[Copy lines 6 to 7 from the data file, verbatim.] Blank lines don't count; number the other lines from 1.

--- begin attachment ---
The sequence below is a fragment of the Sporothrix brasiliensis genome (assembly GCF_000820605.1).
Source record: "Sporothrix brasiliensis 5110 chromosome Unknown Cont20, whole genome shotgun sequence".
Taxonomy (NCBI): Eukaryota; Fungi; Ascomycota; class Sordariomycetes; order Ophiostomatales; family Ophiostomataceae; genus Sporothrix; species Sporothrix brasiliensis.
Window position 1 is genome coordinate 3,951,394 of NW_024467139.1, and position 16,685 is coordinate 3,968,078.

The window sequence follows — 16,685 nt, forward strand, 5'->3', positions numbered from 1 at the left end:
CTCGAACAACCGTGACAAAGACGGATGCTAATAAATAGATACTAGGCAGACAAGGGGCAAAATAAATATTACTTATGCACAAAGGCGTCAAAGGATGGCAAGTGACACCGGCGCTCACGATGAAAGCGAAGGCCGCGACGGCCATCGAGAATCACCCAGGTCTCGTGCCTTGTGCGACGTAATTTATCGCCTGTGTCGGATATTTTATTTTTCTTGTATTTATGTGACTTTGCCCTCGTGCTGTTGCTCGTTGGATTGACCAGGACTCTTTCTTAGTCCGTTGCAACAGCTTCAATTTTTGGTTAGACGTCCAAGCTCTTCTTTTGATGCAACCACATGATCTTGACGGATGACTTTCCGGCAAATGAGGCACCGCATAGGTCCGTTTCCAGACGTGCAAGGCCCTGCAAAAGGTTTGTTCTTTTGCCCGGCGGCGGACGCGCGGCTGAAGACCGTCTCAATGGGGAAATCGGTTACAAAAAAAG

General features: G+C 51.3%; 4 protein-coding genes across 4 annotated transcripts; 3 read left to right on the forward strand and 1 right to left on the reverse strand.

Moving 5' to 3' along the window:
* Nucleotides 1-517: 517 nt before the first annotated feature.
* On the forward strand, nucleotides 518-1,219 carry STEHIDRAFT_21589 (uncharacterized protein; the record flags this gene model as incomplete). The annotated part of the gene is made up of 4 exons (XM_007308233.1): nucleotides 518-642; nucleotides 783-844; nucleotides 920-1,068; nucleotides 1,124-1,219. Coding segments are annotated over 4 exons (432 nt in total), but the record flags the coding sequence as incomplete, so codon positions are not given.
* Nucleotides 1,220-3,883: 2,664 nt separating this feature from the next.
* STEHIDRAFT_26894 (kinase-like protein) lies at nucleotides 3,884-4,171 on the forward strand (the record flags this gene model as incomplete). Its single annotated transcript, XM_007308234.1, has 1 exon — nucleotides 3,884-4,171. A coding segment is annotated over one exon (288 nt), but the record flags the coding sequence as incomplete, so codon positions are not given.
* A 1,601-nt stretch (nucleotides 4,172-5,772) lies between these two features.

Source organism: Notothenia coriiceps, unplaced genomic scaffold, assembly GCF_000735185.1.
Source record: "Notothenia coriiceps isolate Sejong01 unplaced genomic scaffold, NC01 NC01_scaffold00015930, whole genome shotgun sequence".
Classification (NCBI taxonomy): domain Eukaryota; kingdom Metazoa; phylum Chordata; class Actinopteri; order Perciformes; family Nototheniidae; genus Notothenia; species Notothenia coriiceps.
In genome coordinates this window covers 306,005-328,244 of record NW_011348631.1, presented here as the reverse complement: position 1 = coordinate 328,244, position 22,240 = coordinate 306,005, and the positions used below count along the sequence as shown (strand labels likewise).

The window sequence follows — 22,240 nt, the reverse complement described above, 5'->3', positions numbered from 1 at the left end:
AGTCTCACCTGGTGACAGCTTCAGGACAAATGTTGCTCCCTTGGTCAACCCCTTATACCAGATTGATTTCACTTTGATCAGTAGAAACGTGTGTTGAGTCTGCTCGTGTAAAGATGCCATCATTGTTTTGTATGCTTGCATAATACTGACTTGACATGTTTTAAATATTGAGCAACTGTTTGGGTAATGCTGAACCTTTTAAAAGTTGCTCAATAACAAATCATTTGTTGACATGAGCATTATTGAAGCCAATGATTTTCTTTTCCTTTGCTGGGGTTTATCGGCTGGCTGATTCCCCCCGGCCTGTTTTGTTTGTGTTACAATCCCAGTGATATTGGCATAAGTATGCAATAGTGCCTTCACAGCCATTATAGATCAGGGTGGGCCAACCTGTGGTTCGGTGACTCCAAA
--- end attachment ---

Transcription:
CTCGAACAACCGTGACAAAGACGGATGCTAATAAATAGATACTAGGCAGACAAGGGGCAAAATAAATATTACTTATGCACAAAGGCGTCAAAGGATGGCAAGTGACACCGGCGCTCACGATGAAAGCGAAGGCCGCGACGGCCATCGAGAATCACCCAGGTCTCGTGCCTTGTGCGACGTAATTTATCGCCTGTGTCGGATATTTTATTTTTCTTGTATTTATGTGACTTTGCCCTCGTGCTGTTGCTCGTTGGATTGACCAGGACTCTTTCTTAGTCCGTTGCAACAGCTTCAATTTTTGGTTAGACGTCCAAGCTCTTCTTTTGATGCAACCACATGATCTTGACGGATGACTTTCCGGCAAATGAGGCACCGCATAGGTCCGTTTCCAGACGTGCAAGGCCCTGCAAAAGGTTTGTTCTTTTGCCCGGCGGCGGACGCGCGGCTGAAGACCGTCTCAATGGGGAAATCGGTTACAAAAAAAG

General features: G+C 51.3%; 4 protein-coding genes across 4 annotated transcripts; 3 read left to right on the forward strand and 1 right to left on the reverse strand.